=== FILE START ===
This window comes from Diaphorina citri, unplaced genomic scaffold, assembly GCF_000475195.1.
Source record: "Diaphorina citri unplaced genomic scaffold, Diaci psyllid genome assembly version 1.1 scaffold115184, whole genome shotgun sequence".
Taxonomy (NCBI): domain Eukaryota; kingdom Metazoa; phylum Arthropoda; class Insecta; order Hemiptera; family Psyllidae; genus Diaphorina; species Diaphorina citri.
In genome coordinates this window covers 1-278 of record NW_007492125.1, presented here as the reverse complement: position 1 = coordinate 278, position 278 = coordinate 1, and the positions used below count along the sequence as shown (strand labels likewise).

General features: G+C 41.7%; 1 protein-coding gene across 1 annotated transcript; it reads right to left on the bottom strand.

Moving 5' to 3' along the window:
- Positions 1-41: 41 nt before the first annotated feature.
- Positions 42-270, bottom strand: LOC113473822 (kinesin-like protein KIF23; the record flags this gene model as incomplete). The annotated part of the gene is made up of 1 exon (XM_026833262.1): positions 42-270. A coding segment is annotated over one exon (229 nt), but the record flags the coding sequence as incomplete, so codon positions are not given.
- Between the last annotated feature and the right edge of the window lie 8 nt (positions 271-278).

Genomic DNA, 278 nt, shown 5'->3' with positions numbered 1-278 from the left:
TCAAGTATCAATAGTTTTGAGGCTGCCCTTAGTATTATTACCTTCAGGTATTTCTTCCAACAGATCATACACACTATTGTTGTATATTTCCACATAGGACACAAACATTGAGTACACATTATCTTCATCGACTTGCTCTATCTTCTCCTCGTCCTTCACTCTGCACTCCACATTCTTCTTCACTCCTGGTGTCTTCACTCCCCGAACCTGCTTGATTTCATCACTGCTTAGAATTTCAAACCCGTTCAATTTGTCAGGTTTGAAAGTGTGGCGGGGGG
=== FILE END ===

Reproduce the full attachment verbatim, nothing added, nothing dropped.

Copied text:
This window comes from Diaphorina citri, unplaced genomic scaffold, assembly GCF_000475195.1.
Source record: "Diaphorina citri unplaced genomic scaffold, Diaci psyllid genome assembly version 1.1 scaffold115184, whole genome shotgun sequence".
Taxonomy (NCBI): domain Eukaryota; kingdom Metazoa; phylum Arthropoda; class Insecta; order Hemiptera; family Psyllidae; genus Diaphorina; species Diaphorina citri.
In genome coordinates this window covers 1-278 of record NW_007492125.1, presented here as the reverse complement: position 1 = coordinate 278, position 278 = coordinate 1, and the positions used below count along the sequence as shown (strand labels likewise).

General features: G+C 41.7%; 1 protein-coding gene across 1 annotated transcript; it reads right to left on the bottom strand.

Moving 5' to 3' along the window:
- Positions 1-41: 41 nt before the first annotated feature.
- Positions 42-270, bottom strand: LOC113473822 (kinesin-like protein KIF23; the record flags this gene model as incomplete). The annotated part of the gene is made up of 1 exon (XM_026833262.1): positions 42-270. A coding segment is annotated over one exon (229 nt), but the record flags the coding sequence as incomplete, so codon positions are not given.
- Between the last annotated feature and the right edge of the window lie 8 nt (positions 271-278).

Genomic DNA, 278 nt, shown 5'->3' with positions numbered 1-278 from the left:
TCAAGTATCAATAGTTTTGAGGCTGCCCTTAGTATTATTACCTTCAGGTATTTCTTCCAACAGATCATACACACTATTGTTGTATATTTCCACATAGGACACAAACATTGAGTACACATTATCTTCATCGACTTGCTCTATCTTCTCCTCGTCCTTCACTCTGCACTCCACATTCTTCTTCACTCCTGGTGTCTTCACTCCCCGAACCTGCTTGATTTCATCACTGCTTAGAATTTCAAACCCGTTCAATTTGTCAGGTTTGAAAGTGTGGCGGGGGG